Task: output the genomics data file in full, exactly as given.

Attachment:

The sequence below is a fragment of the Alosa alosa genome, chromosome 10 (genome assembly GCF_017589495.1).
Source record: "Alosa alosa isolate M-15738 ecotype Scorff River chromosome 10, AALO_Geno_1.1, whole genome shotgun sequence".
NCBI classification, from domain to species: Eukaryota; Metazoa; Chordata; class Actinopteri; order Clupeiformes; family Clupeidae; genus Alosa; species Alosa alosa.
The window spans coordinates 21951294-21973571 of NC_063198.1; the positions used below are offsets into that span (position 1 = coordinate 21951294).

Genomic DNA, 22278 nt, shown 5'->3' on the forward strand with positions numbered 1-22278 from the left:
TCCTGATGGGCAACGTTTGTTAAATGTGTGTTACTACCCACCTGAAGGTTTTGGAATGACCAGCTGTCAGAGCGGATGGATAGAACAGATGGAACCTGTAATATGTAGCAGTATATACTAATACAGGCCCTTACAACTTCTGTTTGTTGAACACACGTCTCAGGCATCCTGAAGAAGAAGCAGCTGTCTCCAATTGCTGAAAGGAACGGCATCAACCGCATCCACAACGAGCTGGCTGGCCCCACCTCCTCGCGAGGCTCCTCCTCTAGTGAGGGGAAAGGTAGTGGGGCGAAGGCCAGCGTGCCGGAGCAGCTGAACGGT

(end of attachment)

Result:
The sequence below is a fragment of the Alosa alosa genome, chromosome 10 (genome assembly GCF_017589495.1).
Source record: "Alosa alosa isolate M-15738 ecotype Scorff River chromosome 10, AALO_Geno_1.1, whole genome shotgun sequence".
NCBI classification, from domain to species: Eukaryota; Metazoa; Chordata; class Actinopteri; order Clupeiformes; family Clupeidae; genus Alosa; species Alosa alosa.
The window spans coordinates 21951294-21973571 of NC_063198.1; the positions used below are offsets into that span (position 1 = coordinate 21951294).

Genomic DNA, 22278 nt, shown 5'->3' on the forward strand with positions numbered 1-22278 from the left:
TCCTGATGGGCAACGTTTGTTAAATGTGTGTTACTACCCACCTGAAGGTTTTGGAATGACCAGCTGTCAGAGCGGATGGATAGAACAGATGGAACCTGTAATATGTAGCAGTATATACTAATACAGGCCCTTACAACTTCTGTTTGTTGAACACACGTCTCAGGCATCCTGAAGAAGAAGCAGCTGTCTCCAATTGCTGAAAGGAACGGCATCAACCGCATCCACAACGAGCTGGCTGGCCCCACCTCCTCGCGAGGCTCCTCCTCTAGTGAGGGGAAAGGTAGTGGGGCGAAGGCCAGCGTGCCGGAGCAGCTGAACGGT